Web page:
What occurred next was a sequence of events that I shall never forget. In fact, I can recall every single detail as if it were all happening in front of me again right now. The lady vanishes (probably running out to get some help) and Mr. Smith tries to convince Harry that he’s got the wrong man! “No, No. You’re mistaken. I’m only a farmer! Really!” he pleads, but Harry won’t listen.
“You can’t fool me! I know it’s you! I’d recognize your face anywhere! You stole the Paradine Case documents and tried to blackmail the U.S government into surrendering!” I told Harry to relax, but Harry just wasn’t having it. He turned to me and said “He’s part of the ring of German conspirators dedicated to destroying America and all it stands for. We must stop him! Call the police!” Then with a horrifying giggle, Harry pulled out a gun (which I didn’t even know he had on him), pointed it at Mr. Smith and said, “In fact, Dial ‘M’ for “murder.”
“What?” I shouted. “Harry, are you out of your mind?” At this point, Mr. Smith suddenly turned and ran away down the hall. Harry took off in hot pursuit.
“Harry, come back here!” I called out. “Where do you think you’re going?”
“To catch a thief and a murderer!” he shouted back. At that moment, the farmer’s wife returned with hotel security, saw the predicament that her poor husband was in and joined in on the chase. So, Mr. Smith, Harry, Mrs. Smith and the security men all ran down the 39 steps leading from the second story to the hotel lobby, out the front door, across the lawn and toward the boat docks. I decided to stay in the room. Looking out the rear window, I could see Mr. Smith in the distance jump into a lifeboat, untie the rope and start to row away. Harry dove into the water to swim after him. He almost caught up to the boat when, to my shock and horror, he was suddenly attacked and eaten by a shark. That was the end of my friend Harry.
Several weeks later, I attended Harry’s funeral back in his hometown of Boise, Idaho. I stood next to his sister Rebecca and watched as her brother’s body was lowered into their family plot. After the ceremony, I tried to console her. I spoke of how he was a good man, I told her how sorry I was and that I wished I could have done something to prevent this terrible tragedy. She said nothing. She just stared silently at the grave for a long, long time. Finally, I decided to leave her alone to mourn. As I turned to go, she spoke.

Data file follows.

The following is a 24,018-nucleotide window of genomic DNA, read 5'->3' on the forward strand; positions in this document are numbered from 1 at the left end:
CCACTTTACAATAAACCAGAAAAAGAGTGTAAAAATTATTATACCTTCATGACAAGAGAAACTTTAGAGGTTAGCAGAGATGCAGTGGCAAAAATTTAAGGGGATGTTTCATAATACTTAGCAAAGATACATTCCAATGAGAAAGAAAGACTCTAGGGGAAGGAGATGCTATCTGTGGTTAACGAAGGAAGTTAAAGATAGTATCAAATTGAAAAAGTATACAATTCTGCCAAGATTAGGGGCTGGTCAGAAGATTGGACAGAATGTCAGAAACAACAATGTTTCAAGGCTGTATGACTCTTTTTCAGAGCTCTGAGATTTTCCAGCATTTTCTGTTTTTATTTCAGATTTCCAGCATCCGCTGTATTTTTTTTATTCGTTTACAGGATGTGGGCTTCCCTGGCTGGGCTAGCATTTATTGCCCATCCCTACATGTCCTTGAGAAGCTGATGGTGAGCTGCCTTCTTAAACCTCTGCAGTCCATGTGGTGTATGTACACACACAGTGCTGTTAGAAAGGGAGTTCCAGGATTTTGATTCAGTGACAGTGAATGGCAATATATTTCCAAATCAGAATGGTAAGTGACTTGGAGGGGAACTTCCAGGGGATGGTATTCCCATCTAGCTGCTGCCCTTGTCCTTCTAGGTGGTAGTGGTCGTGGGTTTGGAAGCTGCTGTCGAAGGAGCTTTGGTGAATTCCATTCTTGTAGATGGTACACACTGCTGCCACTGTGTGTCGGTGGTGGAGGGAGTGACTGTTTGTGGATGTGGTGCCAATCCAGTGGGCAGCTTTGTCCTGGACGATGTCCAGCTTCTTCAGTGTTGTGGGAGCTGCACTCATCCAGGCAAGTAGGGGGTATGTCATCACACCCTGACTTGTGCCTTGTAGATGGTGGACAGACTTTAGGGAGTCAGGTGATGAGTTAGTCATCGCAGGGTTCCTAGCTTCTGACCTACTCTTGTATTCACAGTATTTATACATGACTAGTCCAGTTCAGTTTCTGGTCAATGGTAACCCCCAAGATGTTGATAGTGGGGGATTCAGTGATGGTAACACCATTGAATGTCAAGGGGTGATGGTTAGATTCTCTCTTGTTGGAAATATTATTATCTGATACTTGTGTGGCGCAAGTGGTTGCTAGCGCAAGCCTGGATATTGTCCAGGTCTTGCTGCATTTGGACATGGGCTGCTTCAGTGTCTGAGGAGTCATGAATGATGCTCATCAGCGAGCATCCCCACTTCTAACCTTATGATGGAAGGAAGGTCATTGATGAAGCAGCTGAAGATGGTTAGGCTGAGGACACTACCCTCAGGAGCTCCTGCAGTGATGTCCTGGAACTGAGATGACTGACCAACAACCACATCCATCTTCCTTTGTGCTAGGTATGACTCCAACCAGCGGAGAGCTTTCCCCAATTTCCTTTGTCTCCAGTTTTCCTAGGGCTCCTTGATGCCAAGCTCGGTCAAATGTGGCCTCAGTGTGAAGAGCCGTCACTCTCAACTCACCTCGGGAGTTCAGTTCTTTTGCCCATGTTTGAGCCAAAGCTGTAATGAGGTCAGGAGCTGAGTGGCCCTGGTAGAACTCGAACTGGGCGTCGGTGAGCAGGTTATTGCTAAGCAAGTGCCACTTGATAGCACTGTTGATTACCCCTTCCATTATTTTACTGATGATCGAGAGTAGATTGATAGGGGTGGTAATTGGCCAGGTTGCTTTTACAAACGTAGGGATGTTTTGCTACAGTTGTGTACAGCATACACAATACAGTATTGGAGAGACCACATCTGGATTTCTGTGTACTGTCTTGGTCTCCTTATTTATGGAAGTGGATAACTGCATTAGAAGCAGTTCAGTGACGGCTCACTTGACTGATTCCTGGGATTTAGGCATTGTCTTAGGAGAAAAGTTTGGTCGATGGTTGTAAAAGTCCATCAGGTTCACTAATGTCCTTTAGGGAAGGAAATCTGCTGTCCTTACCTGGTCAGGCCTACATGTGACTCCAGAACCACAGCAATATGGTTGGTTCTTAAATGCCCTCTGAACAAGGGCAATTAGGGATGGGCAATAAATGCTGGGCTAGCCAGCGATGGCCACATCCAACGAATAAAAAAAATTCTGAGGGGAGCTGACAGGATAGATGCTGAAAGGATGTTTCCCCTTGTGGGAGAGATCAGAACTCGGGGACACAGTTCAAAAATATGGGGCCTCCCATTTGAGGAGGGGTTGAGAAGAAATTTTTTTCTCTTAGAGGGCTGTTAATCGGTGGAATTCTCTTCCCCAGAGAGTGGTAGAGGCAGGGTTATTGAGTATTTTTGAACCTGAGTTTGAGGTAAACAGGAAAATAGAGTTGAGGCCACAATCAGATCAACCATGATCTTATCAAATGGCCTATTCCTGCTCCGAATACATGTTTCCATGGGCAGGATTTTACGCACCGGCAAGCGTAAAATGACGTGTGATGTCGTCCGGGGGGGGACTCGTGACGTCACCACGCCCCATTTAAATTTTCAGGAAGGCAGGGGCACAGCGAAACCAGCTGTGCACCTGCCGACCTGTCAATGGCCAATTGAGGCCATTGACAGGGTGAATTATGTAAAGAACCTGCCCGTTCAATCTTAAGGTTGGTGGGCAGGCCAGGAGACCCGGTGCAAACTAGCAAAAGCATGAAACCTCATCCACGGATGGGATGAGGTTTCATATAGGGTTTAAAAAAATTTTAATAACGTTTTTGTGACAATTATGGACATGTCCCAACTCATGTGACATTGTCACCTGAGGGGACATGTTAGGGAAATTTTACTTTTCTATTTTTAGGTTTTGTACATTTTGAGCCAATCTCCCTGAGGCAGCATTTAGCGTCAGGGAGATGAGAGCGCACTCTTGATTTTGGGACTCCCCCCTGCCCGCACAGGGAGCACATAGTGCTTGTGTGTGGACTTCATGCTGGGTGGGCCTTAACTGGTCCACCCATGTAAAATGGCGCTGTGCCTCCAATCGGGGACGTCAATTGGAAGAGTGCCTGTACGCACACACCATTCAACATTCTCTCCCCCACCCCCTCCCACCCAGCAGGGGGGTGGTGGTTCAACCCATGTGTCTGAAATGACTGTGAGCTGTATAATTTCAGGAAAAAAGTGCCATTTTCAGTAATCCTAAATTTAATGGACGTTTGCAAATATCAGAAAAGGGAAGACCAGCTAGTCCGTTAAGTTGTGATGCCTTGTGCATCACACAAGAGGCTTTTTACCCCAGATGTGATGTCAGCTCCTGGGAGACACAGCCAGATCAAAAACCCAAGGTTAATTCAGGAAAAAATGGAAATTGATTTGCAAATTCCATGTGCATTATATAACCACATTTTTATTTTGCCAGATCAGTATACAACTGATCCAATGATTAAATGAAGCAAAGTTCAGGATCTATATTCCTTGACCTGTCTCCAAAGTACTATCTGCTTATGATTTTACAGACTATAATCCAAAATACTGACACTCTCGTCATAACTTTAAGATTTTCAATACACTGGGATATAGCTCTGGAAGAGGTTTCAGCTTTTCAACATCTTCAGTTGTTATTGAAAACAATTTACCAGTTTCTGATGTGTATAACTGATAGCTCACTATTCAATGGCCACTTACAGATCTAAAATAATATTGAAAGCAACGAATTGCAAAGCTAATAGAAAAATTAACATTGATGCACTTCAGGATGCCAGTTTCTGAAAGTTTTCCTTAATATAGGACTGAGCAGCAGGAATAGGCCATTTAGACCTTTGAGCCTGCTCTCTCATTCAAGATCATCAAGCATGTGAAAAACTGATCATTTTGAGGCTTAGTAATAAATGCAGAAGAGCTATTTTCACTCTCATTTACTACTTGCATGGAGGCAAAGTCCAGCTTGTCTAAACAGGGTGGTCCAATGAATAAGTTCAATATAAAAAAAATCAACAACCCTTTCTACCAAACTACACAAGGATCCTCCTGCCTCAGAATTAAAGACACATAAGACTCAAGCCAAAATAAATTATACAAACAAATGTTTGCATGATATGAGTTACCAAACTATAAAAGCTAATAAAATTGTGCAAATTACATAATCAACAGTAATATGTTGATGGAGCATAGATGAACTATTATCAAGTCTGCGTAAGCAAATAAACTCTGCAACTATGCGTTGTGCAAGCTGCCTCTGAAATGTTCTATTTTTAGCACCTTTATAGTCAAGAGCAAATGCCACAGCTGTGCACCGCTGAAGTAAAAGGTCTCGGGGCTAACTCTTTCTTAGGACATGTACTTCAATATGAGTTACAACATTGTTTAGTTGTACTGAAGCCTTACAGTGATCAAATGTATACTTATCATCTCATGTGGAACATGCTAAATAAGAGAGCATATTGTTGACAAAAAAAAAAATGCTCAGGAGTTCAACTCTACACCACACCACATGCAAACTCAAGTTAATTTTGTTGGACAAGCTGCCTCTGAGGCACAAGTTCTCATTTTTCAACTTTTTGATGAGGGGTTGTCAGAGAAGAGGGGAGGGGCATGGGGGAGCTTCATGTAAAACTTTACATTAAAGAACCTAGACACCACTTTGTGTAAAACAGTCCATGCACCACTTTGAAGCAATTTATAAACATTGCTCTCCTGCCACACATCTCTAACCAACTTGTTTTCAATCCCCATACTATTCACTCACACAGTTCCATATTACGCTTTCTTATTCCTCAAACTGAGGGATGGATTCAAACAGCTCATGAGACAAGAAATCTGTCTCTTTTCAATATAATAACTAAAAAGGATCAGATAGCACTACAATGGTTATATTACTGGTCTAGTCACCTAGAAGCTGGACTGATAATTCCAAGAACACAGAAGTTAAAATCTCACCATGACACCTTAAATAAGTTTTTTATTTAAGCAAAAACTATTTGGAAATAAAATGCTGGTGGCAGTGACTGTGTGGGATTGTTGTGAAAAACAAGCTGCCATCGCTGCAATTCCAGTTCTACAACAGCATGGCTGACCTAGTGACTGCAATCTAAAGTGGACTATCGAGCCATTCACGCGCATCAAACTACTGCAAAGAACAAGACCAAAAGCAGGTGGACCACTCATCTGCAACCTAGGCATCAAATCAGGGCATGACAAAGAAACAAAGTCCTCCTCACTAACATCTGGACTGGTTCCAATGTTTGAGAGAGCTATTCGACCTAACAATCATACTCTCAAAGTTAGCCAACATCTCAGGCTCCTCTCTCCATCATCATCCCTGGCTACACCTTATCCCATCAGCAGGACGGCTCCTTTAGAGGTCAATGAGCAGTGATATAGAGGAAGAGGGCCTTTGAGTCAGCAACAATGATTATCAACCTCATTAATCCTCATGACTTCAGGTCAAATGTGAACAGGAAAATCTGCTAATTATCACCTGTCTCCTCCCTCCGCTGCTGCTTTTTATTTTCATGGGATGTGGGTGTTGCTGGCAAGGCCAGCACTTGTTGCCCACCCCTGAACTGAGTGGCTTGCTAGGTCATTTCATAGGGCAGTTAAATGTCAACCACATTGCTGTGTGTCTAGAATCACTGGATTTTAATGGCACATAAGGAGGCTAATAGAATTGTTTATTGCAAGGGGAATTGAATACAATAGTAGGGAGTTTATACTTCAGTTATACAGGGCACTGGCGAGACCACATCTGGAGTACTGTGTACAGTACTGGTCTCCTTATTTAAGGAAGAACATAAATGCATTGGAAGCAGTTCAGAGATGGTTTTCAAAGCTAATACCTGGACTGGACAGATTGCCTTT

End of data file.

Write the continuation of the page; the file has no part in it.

“Did you happen to see the morning edition today?” she asked stopping me in my tracks.
“I confess that I have not,” I responded somewhat bewildered. She held up a copy of their local newspaper (The Daily Capricorn). On the front page, right under “Capricorn,” was a story about a Nazi criminal, code-named Topaz, and his female assistant that were picked up on suspicion of sabotage and murder. Apparently, they traveled the world posing as man and wife and using trained birds to carry secret messages back to their co-conspirators. Lo and behold, right below the headline there was a photo of Mr. and Mrs. Smith being taken away in handcuffs. “I don’t believe it,” I said, “Harry was right. They were enemy spies! But they seemed so young and innocent!”
I was dumbfounded, speechless, but most of all, I was ashamed. How could I possibly have ever doubted my friend Harry Durant? He was not a madman. He was a hero. He was a secret agent working undercover protecting our country… and I didn’t believe him.
His sister took the paper out of my hands, folded it, placed it under her arm and turned to leave. She stopped, looked back at me one last time and said quietly, “You see, the trouble with Harry was not that he was psycho. He was simply a man who knew too much.”
I paused. “The original or the remake?”
She smiled. “Both.”